The beauty of this first book is there is no deadline set in stone. You can be as quick or as slow as you need to be. It's not a race! The main thing is to finish it - cos that's an achievement in itself!!! And any book that you write is a learning process. So decide how much time you can spare, preferably when the house is fairly quiet, and even if you only manage 50 or 100 words, keep going! But don't stress if your life gets in the way from time to time. You're hopefully doing this because you love to write, so remember that. Enjoy it. There's time enough to worry about deadlines and scheduling and all that when you sell...

4/ Look into having someone who can read your work - Family and friends can almost be too nice for this job as they won't always tell you the truth, the whole truth, and nothing but...

This doesn't always work for everyone, but a lot of people swear by a critique partner in the early stages of their writing. The best ones will be ones who are targetting the same line you are, so that you both have an idea of what your looking for. And it doesn't have to be someone next door, they can live a half a planet away thanks to the internet! But just like our PHS Diet Club, simply knowing that someone else is right there with you can be incentive enough to keep going during the dark times. Which *will* come. And you can learn as much from critiquing someone elses work as you can from having a fresh set of eyes look over your own...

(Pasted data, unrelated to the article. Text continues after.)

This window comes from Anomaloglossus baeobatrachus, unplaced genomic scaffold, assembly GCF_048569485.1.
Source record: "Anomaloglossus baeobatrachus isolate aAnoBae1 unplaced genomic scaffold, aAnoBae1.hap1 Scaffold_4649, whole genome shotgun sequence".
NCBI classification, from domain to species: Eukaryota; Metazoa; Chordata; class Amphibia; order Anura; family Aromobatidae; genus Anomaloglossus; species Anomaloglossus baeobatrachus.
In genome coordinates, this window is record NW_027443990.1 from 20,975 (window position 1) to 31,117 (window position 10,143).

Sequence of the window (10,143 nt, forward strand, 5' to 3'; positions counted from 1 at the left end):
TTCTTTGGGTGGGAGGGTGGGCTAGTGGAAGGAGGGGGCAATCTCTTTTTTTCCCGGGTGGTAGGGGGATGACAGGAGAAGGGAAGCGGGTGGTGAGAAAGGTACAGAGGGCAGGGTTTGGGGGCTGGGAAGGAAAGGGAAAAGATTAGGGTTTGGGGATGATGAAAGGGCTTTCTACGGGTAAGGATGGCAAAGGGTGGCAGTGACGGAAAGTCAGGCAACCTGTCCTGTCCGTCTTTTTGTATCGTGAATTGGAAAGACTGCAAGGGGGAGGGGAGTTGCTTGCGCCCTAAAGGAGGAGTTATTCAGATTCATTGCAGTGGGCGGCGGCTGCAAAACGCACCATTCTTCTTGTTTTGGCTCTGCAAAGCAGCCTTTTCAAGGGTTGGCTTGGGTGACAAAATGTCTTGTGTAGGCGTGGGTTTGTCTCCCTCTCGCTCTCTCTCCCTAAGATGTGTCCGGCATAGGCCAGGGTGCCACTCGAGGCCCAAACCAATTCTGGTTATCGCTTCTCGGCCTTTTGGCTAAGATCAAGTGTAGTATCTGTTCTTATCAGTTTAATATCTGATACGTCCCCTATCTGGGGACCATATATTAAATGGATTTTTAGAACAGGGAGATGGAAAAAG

5/ Remain flexible - By remaining flexible with both your writing schedule and your writing itself you can avoid undue angst along the way!

We've all been there when it comes to dark moments when writing - no matter how many books we do! So be prepared by not beating yourself up if the book isn'st as far along as you had planned on it being and if you write yourself into a corner don't be afraid to go back and edit with avengeance!!! Unless you're the kind of person who plans their book to the letter before they begin, an sometimes even with that planning, once you get a few chapters in your characters and the story may lead you on a path that either doesn't work or takes you in a different direction to the one you had planned. This doesn't mean you have failed to tell the story, it doesn't mean the characters or motivation or conflicts haven't worked, it just means you need to have a bit of a re-think. So be prepared to be flexible!!!